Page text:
China Focus: Earth tides reveal first evidence for speed of gravity
BEIJING, Jan 14, 2013 (Xinhua via COMTEX) --
Scientists have long been divided
over the speed of gravity. Newton adherents believe it is
instantly transmitted, while those siding with Einstein disavow
the possibility that it could travel faster than the speed of
As physical scientists continue to look for a valid
experimental or observational method to determine the true speed
of gravity, Chinese scientists have found inspiration in Earth
Earth tides refer to small changes in the Earth's solid surface
caused by the gravity of the moon and the sun. These changes will,
in turn, affect the gravity reading at a certain point on the
After conducting six observations of Earth tides influenced by
lunar and solar tidal forces during total and annular solar
eclipses, a team headed by Tang Keyun, a research professor with
the Institute of Geology and Geophysics under the Chinese Academy
of Sciences (CAS), accidentally discovered time lags between the
observational curves and the theoretical curve derived from the
Newtonian formula. The differences ranged from eight to ten
minutes, which seem to be related to the speed of gravity.
After ruling out various possibilities that could explain this
phenomenon, Tang realized that the positions of the sun and the
moon in the currently used formula were all apparent positions, or
positions seen by observers -- not the true positions the spheres
have already moved to in the amount of time light travels from the
apparent positions to the Earth for us to see.
In other words, the practical Newtonian formula of Earth tide
is no longer the classical one that deemed the speed of gravity
infinite. Rather, it suggests that gravity and light are both
released from the apparent positions of the sun and spend the same
amount of time traveling to an observation point on Earth.
Meanwhile, the curves based on observational data, while
differing from the classic Newtonian formula, roughly match the
practical curve, proving that the hypothesis that gravity travels
at the speed of light may be correct.
"In order to be more precise, I have derived an equation of the
speed of gravity by comparing the observational curves and the
practical curve," Tang said.
The team, consisting of researchers from the CAS Institute of
Geology and Geophysics, the China Earthquake Administration and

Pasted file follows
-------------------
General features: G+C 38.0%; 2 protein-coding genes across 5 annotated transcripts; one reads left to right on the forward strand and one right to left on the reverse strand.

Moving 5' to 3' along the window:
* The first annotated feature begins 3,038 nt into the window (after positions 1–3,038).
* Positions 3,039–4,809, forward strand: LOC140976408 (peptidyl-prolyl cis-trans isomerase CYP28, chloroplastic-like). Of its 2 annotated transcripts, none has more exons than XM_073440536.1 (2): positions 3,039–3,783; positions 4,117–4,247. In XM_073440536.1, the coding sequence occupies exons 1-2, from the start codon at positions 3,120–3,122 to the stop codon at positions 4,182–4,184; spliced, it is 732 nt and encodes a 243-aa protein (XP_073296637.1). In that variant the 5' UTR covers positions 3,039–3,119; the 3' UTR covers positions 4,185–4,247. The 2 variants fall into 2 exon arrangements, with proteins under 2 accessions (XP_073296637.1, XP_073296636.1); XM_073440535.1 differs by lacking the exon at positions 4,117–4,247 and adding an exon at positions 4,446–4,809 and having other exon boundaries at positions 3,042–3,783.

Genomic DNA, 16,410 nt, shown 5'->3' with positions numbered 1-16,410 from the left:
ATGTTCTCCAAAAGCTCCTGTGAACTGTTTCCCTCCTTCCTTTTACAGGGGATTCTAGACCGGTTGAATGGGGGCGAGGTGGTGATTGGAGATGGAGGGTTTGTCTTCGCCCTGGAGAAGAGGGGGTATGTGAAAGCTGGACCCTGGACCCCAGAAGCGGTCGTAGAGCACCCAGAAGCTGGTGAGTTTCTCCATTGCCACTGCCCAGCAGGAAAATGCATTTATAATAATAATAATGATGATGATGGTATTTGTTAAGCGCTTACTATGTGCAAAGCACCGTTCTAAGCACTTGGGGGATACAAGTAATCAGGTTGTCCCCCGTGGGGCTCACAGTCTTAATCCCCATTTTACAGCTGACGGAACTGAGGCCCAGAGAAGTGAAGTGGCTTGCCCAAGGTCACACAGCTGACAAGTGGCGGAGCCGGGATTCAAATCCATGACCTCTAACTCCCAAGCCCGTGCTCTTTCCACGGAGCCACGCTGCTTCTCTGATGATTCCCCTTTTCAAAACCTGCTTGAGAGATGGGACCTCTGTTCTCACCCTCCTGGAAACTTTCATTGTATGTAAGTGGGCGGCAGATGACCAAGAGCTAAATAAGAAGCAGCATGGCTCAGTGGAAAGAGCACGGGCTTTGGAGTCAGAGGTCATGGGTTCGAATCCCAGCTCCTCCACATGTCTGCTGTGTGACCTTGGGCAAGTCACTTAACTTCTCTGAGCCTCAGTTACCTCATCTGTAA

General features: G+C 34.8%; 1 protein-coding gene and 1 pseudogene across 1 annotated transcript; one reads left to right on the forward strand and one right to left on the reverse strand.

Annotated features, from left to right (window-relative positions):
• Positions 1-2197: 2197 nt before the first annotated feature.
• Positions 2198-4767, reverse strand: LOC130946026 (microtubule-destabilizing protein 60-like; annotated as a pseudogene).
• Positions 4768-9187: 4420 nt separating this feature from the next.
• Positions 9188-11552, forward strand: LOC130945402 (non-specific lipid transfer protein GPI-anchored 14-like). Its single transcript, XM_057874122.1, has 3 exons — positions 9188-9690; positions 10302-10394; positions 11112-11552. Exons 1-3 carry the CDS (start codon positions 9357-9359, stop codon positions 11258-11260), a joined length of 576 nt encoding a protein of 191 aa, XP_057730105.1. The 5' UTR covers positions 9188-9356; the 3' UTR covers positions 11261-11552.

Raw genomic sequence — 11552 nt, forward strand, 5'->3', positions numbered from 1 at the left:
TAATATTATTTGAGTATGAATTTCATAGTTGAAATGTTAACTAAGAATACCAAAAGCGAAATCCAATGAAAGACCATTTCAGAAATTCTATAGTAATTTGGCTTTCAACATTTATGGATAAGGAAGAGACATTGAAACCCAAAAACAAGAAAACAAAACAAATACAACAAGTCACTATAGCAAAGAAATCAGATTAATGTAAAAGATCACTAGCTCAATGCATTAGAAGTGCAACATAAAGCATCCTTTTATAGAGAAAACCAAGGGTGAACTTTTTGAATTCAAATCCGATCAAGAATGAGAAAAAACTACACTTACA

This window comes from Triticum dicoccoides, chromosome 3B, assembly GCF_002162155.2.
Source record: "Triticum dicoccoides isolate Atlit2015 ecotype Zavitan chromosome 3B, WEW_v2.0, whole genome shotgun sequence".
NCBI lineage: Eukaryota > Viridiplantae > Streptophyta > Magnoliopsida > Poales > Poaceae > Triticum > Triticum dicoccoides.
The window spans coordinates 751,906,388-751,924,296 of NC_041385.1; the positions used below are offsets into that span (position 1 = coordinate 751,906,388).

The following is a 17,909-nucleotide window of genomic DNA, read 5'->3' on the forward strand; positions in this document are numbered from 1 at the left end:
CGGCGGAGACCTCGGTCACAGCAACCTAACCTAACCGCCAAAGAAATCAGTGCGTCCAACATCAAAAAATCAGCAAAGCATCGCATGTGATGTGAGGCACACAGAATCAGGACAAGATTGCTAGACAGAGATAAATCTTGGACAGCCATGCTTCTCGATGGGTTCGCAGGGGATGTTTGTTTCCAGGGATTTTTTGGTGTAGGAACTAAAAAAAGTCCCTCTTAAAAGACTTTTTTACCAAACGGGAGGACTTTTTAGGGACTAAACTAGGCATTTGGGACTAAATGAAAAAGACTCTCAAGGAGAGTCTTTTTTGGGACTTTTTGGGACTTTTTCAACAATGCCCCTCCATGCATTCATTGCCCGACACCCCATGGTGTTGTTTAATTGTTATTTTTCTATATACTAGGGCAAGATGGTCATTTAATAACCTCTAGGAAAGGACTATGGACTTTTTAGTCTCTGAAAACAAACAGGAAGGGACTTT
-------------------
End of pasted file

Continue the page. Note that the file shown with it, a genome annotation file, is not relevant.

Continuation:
the University of CAS, then chose two Earth tide observation
stations in Xinjiang Uygur Autonomous Region and Tibet Autonomous
Region, two inland regions that are far away from all four oceans,
and thus, have few ocean tide disturbances.
After using gravimeters to record data and correcting them, the
team applied the data to the propagation equation of gravity and
found that the speed of gravity is about 0.93 to 1.05 times the
speed of light, with a relative error of about 5 percent,
providing the first set of strong evidence that gravity travels at
the speed of light.
Their findings, described by CAS Academician Teng Jiwen as a
"breakthrough for Chinese scientists in the realm of gravitational
research," are expected to offer new guidance for future gravity
research and improve the accuracy of devices in astronautics, GPS
and other fields.
The findings have been published online in a detailed English
article by German science and technology publishing group
Springer, and the printed version will be carried in an upcoming
issue of Chinese Science Bulletin, according to the CAS Institute
of Geology and Geophysics.
While revealing that his team will apply more accurate data to
further reduce the relative error of the results, Tang called on
various science and technology institutes to make full use of the
country's western inland regions.
"Far away from all four oceans, Xinjiang and Tibet are the
perfect locations for gravitational observations. Stations built
there might become the center for international gravity-related
research," Tang added.
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